“Do I really want it, this self, these scattered fingerprints on the air, to persist forever, to outlast the atomic universe?
Those who scoff at the Christian hope of an afterlife have on their side not only a mass of biological evidence knitting the self-conscious mind tight to the perishing body but a certain moral superiority as well: isn’t it terribly, well,selfish, and grotesquely egocentric, to hope for more than our animal walk in the sun, from eager blind infancy through the productive and procreative years into a senescence that, by the laws of biological instinct as well as by the premeditated precepts of stoic virtue, will submit to eternal sleep gratefully? Where, indeed, in the vast spaces disclosed by modern astronomy, would our disembodied spirit go, and, once there, what would it do?
In fact we do not try to picture the afterlife, nor is it our selves in our nervous tics and optical flecks that we wish to perpetuate; it is the self as window on the world that we can’t bear to think of shutting. My mind when I was a boy of ten or eleven sent up its silent screams at the thought of future aeons – at the thought of the cosmic party going on without me.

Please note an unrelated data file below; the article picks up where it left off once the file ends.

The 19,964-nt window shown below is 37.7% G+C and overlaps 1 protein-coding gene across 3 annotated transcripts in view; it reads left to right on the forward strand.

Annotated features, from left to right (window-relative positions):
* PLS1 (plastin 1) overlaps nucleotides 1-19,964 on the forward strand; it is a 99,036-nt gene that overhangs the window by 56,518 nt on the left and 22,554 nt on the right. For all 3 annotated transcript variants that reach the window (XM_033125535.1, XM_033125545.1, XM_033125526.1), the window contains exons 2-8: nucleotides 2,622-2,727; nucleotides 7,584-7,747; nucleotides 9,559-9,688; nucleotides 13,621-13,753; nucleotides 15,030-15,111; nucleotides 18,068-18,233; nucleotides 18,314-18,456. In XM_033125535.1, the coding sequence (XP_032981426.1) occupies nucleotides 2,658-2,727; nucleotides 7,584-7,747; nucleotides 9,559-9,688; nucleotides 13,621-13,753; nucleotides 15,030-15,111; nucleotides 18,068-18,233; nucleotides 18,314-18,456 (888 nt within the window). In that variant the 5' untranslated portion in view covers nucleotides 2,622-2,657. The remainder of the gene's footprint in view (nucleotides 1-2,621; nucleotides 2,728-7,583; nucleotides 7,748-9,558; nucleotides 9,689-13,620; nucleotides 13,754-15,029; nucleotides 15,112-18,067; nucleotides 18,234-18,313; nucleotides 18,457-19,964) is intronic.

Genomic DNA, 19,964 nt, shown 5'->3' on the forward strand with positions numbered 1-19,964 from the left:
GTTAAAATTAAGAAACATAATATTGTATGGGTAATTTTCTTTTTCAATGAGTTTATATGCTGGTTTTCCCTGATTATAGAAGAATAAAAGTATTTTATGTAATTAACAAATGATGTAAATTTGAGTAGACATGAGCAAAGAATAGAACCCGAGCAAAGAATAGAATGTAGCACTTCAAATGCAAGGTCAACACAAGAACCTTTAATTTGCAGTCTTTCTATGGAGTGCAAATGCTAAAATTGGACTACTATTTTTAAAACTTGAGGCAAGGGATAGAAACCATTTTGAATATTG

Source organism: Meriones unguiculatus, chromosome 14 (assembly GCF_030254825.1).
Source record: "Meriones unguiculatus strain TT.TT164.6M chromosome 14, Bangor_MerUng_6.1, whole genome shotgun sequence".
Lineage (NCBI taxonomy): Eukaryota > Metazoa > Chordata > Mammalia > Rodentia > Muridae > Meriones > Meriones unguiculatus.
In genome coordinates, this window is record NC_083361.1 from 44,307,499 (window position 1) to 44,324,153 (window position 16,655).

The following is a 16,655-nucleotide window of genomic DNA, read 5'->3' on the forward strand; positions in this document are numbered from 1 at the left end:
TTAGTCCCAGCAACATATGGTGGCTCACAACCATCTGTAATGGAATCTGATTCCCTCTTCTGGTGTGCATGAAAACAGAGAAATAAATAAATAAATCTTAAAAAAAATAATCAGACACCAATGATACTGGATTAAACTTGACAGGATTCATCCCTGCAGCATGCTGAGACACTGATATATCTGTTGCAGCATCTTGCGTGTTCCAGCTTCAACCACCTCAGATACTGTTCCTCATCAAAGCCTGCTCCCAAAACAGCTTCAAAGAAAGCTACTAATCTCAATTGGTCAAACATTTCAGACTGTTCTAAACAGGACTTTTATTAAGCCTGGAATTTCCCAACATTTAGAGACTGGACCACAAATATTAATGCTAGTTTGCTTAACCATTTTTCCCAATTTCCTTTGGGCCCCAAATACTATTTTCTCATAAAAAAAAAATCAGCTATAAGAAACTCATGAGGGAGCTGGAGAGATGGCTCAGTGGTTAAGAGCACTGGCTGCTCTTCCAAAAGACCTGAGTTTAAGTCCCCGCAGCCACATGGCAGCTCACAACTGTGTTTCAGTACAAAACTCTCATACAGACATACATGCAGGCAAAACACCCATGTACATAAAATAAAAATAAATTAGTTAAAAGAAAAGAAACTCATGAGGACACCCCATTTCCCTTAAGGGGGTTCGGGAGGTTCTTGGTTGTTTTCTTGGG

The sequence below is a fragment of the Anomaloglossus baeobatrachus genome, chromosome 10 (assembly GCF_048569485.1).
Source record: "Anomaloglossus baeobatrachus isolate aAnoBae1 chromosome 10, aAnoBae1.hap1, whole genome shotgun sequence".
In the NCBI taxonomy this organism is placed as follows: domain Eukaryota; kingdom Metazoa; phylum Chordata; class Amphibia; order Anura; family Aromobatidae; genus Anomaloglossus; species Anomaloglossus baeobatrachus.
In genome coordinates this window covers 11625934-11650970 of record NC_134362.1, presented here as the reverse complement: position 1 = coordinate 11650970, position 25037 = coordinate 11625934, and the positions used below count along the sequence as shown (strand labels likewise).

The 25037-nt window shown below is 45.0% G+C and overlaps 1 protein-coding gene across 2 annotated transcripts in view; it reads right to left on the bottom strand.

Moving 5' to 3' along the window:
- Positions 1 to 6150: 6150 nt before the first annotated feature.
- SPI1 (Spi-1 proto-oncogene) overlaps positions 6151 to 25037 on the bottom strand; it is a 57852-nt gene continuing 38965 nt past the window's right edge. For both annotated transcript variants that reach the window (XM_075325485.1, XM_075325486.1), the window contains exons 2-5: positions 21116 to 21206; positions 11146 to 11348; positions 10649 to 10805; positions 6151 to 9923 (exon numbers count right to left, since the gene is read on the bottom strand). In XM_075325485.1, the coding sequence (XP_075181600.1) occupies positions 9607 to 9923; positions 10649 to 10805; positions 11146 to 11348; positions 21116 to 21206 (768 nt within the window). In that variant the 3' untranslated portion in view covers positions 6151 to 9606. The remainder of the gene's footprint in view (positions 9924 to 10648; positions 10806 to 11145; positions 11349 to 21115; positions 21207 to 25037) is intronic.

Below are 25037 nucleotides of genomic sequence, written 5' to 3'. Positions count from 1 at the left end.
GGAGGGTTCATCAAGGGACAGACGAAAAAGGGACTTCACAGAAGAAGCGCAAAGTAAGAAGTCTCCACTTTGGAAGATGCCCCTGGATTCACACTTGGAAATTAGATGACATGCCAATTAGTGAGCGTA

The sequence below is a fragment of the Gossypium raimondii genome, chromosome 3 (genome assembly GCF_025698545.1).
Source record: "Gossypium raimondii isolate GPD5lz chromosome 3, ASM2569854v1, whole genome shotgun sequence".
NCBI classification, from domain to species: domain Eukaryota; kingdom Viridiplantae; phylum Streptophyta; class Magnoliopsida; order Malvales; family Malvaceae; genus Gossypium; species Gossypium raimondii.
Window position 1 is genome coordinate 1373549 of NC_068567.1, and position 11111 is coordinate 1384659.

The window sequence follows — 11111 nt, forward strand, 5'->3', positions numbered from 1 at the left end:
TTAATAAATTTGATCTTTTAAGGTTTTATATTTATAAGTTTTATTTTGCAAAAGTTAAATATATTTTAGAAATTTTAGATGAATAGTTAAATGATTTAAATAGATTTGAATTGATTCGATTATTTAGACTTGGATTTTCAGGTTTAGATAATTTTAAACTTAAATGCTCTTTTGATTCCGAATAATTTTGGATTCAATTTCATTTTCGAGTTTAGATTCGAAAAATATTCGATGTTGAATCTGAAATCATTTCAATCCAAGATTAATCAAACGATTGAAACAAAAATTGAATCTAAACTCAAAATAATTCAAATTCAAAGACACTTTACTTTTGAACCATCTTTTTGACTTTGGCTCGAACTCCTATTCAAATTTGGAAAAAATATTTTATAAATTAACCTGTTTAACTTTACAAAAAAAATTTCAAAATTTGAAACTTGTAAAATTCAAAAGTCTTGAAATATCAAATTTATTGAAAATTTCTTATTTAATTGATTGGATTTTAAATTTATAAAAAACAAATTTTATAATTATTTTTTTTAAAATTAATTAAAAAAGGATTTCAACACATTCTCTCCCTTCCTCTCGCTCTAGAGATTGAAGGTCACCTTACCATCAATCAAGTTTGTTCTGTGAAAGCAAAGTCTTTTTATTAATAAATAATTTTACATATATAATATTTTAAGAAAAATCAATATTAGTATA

The yearning for an afterlife is the opposite of selfish: it is love and praise for the world that we are privileged, in this complex interval of light, to witness and experience. Though some believers may think of the afterlife as a place of retribution, where lives of poverty, distress, and illness will be compensated for, and where renunciations will be rewarded – where the last shall be first, in other words, and those that hunger and thirst shall be filled – the basic desire, as Unamuno says in his Tragic Sense of Life, is not for some otherworld but for this world, for life more or less as we know it to go on forever: ‘The immortality that we crave is a phenomenal immortality – it is the continuation of this present life,'” – John Updike, Self-Consciousness: Memoirs.
(Hat tip: John Benjamin)